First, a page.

BALTIMORE - Nathan "Bodie" Barksdale, the Baltimore man who says he is the inspiration for the character Avon Barksdale on HBO's The Wire, is now the subject of a federal indictment charging him with drug conspiracy and unlawfully possessing a firearm.
According to court records, the three counts were filed in October, but Barksdale was just recently arrested.
Barksdale was also a member of Safe Streets, a violent crime reduction program ABC2 News profiled just two weeks ago.
ABC 2 News reported Nathan "Bodie" Barksdale was part of Safe Streets' Mondawmin site and working within the goal of the program to mediate conflict, interrupt violence and reduce shootings.
Reached by phone, Mondawmin Site Director Delaino Johnson specified Barksdale was employed in the role of violence interrupter, an outreach worker that works on the perimeter of the focused area to interrupt violence before it triggers further shootings.
Barksdale was terminated from the Safe Streets program on November 25 th after he was a no call, no show for his shift. Johnson says it was not the first time he skipped work.
However, Johnson says Barksdale was a valued member of Safe Streets Mondawmin.
"He had a major impact on reducing violence in our area," Johnson said.
The Baltimore City Health Department, which administers the program that uses reformed criminals to reduce gun violence, responded to the arrest with only the following statement.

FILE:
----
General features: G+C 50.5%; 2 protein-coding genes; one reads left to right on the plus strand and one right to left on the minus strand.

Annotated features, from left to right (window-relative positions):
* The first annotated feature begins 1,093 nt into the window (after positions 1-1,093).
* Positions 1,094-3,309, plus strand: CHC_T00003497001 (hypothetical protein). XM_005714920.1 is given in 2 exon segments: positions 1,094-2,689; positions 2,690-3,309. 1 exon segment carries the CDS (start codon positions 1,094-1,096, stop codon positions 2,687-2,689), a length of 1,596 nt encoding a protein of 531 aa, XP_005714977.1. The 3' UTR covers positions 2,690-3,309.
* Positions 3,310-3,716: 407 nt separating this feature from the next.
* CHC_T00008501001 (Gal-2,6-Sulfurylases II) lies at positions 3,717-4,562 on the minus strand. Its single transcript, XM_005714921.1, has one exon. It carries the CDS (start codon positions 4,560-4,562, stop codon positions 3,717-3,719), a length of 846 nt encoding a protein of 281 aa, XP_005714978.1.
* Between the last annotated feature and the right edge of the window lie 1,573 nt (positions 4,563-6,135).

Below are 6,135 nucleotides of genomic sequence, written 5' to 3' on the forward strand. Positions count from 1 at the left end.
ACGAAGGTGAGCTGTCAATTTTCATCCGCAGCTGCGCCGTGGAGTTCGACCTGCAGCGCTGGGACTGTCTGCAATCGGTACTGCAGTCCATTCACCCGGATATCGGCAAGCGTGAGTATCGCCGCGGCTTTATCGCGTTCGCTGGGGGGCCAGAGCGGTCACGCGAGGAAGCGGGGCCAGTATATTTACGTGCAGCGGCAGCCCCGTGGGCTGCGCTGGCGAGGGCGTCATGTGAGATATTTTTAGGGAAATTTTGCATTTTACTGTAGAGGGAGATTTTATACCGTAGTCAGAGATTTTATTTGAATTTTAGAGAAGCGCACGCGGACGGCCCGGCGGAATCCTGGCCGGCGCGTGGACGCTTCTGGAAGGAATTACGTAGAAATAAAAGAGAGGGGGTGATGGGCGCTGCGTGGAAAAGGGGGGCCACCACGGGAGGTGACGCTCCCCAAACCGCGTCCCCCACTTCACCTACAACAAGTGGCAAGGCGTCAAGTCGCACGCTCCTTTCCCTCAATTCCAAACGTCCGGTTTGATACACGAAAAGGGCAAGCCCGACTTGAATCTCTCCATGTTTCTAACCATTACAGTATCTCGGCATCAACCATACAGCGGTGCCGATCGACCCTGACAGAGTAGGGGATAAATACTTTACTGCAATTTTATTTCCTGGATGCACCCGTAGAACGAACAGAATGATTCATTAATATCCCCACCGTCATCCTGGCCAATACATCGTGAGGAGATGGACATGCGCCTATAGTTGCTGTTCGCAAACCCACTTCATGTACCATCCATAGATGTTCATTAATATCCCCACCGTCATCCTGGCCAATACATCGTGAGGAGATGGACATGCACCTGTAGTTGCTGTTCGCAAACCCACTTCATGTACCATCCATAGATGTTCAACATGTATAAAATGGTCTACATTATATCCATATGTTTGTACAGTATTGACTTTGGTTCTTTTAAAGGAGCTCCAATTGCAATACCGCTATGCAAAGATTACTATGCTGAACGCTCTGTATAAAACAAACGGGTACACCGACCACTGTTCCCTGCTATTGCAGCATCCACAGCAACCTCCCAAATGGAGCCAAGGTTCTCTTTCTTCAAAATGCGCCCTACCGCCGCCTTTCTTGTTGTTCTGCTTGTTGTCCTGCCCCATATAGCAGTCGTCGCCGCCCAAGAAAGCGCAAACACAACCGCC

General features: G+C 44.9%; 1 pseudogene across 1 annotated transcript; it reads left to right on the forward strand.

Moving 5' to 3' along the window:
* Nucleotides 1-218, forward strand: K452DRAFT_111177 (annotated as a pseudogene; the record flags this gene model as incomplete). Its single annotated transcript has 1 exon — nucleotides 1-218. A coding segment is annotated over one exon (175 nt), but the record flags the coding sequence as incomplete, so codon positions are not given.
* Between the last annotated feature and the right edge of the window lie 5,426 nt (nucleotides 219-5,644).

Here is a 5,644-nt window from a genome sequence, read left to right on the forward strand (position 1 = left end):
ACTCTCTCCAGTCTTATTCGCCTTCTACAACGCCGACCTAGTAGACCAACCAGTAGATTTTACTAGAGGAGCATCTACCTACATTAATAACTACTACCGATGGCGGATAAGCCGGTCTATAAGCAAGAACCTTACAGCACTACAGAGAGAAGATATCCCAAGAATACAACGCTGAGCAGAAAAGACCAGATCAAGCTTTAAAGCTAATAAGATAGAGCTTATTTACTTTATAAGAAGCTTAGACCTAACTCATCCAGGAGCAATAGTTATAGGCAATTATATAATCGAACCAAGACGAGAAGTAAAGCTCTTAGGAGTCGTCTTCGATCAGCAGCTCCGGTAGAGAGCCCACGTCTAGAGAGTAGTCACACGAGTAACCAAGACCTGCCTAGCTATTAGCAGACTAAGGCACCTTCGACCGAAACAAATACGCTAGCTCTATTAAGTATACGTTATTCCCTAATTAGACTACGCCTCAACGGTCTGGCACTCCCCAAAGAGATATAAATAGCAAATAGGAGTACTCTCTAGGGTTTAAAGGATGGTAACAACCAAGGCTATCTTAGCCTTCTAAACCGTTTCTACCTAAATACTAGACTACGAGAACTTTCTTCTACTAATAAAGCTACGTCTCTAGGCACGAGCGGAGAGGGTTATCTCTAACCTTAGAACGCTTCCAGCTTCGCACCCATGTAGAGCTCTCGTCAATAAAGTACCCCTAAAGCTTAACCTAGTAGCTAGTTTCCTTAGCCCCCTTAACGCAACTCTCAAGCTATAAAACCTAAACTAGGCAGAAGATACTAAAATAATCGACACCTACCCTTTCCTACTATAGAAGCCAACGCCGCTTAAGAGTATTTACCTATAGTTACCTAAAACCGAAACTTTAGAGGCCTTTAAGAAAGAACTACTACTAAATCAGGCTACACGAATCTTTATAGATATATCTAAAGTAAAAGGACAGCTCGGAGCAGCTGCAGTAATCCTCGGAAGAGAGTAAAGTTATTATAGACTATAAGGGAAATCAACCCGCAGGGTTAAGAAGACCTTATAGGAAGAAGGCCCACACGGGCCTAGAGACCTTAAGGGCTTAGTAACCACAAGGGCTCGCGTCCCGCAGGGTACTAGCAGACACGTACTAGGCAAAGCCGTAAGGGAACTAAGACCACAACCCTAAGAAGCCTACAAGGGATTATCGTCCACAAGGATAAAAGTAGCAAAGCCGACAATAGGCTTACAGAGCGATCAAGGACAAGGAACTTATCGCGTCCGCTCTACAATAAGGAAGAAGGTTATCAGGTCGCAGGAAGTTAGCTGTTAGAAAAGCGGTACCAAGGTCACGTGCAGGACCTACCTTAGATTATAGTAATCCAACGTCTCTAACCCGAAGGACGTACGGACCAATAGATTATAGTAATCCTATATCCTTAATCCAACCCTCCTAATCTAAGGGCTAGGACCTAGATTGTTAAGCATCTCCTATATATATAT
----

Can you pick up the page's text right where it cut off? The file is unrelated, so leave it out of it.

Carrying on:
"Each of the city's four Safe Streets sites is run by a community-based provider, which handles all of the hiring and related human resources functions of their staff. The sites work diligently to ensure that the right staff with the right skills are hired for this program. The Greater Mondawmin Coordinating Council is the provider for the Safe Streets program in the Mondawmin community. The Baltimore City Health Department provides technical assistance to each Safe Streets site, which includes providing training for all new staff members. Safe Streets staff remain focused on their work to stem the violence in the city and remain committed to interrupting the transmission of violence."